That night McCartney is quickly invited to join the advisory Board of Directors, which is planning the Monterey International Pop Festival. Adler and Phillips had just formally taken over the planning of the non-profit event, now scheduled in just two months.

“The motivation came that night at John and Michelle’s with Cass, Paul McCartney, myself and a couple of others; our conversation went to rock 'n' roll as an art form, like jazz. John and I were both aware of the Jazz at the Philharmonic recordings. Someone said, ‘They aren't taking rock 'n' roll musicians seriously.’ Rock 'n' roll was always viewed as a fad that would be over by the summer…but now it was more than just music, it was a lifestyle.

“McCartney’s first recommendation simultaneously along with Andrew Loog Oldham that same day was to book the Jimi Hendrix Experience since they were tearing up England at the time. We looked at Paul beyond an act. Beyond somebody that was singing on stage, as a composer. He was somebody not writing just hits, but great songs. Like ‘Michelle.’

“At John and Michelle’s home McCartney watched cartoons on the television set, improvising a score for what was on the screen.

“Paul never came to one of our recording sessions, but (George) Harrison came by a couple of times. You’re fans of everybody’s records. And once again getting back to Monterey, that’s what brought those people together…that they had been fans of everyone in the other groups. And got a chance to cross and ask those questions like ‘How did you get that sound on that record’?”

“I’d met Lou Adler in Santa Monica California at The TAMI Show in late ' 64,” ruminated Andrew Loog Oldham in a 2007 dinner interview we had. Author and now university lecturer Oldham managed and produced the Rolling Stones’ during 1963-1967.

“He was managing the hosts, Jan & Dean and I was there with the Rolling Stones. We became fast friends. About a year later I was in LA recording the Stones at RCA; Lou asked me to come down to his Dunhill records office on South Beverly Drive. In his office were four quite ordinary, very special folk. John Phillips, Michelle Gilliam, Denny Doherty and Cass Elliot.

“They sang about a dozen songs to the accompaniment of John's acoustic guitar. They sang their whole career ‘California Dreamin',’ ‘Monday, Monday,’ ‘I Call Your Name,’ ‘Creeque Alley.’ I heard ' em all. Lou smiled. ‘Whadja think?’ I thought a lot.

“I knew my mate had his Mick and Keith in one and that was what was important. The group was almost a backdrop to what Lou and John were about, changing the name of the game and keeping it interesting.

“The Monterey International Festival production office was on Sunset Strip in Hollywood I was in self-imposed exile from the UK. In late '66 the Rolling Stones had returned to England for a rest after four years on the road. The drugs were working for and against us. I started getting calls from the fuzz warning me about Brian Jones and the condition he was in driving his Rolls-Royce up and down the Kings Road. The party was starting to be over. It was definitely over when I got warnings that I was about to be busted. So I let my bottle go and fled England for Los Angeles.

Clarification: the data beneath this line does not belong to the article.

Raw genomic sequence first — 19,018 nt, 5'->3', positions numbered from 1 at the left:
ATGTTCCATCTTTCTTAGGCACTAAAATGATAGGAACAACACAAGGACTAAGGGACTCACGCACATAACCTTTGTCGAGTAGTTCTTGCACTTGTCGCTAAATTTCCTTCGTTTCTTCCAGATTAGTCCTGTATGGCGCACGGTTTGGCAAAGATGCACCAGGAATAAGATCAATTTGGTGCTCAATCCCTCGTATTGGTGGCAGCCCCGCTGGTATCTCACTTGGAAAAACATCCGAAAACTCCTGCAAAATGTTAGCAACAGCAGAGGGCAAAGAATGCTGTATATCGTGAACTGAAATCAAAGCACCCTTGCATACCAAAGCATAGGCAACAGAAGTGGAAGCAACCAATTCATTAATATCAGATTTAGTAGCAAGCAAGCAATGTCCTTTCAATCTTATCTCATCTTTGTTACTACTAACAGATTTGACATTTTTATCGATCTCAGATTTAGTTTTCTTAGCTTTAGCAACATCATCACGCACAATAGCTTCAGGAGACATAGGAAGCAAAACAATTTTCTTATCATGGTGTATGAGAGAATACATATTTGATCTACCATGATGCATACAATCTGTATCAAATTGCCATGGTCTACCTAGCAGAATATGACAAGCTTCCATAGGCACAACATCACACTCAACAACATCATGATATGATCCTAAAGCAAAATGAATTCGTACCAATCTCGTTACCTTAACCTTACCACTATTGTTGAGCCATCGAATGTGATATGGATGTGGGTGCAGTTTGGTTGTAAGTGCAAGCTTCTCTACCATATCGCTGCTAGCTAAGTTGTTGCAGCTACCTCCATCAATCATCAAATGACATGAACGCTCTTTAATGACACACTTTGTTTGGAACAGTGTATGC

“These white kids in the audience were in school. We all grew from the diversity presented in those three days. Monterey Pop gave service; it still does. I remain oh, so proud I was there and was a small part of it. Otis; the Who; Jimi Hendrix... every time I think of the music I remember the sea of faces and the rhythm of one of the crowd.

“On so many levels the Monterey International Pop Festival began what is still with us today.”

The Monterey International Pop Festival Foundation (MIPFF) is a non-profit charitable and educational foundation empowering music-related personal development, creativity, and mental and physical health.

“I can’t separate myself from the festival, the event, the experience, and the products generated from Monterey, even as a fan, because I’m still in it,” observed Adler.

“It’s not like something that I can look back on ‘Oh, 40 years ago I was involved.’ I’m involved in a daily basis. And dealing with the ancillaries, and I’m always dealing with somebody who wants a film clip, so I have to review it. We did this festival, Otis Redding did this performance, is this clip the way they want to use it? I’m managing the act in a sense.”

In fact, by popularizing Southern California pop culture, as much as anyone, Adler caused the music industry to shift its base in the 1960’s from New York to Los Angeles.

Adler is identified inextricably with Los Angeles’ musical culture. With an uncanny feel for the public mood, he has been at the forefront of launching national and international trends as surf music, independent production, live recording, protest rock, progressive rock, rock festivals, charities, public service, films and soundtracks, "boutique" record labels, rock comedy, multicultural rock, solo songwriter-singers, rock theater, and night clubs.

In 2007 I conducted a series of interviews with Adler.

“Jerry Leiber is why I went into the record business in the 1950s,” Adler gladly confessed. “I was at a place called Ben Pollack’s Pick-A--Rib on Sunset Blvd. that later became the Body Shop strip club. Ben hosted these music jams-mostly jazz and Dixieland. And Jerry came in right off the street as he was on the charts with his partner Mike Stoller with ‘Black Denim Trousers and Motorcycle Boots’ by the Cheers. He was like a super star, a celebrity and the amount of girls who sat down at his table. Herbie Alpert and I exchanged looks. I said ‘this could be an occupation…’

“Herbie, being a horn player, wanted to make a life in music. We started fooling around writing songs and this was going to be our job.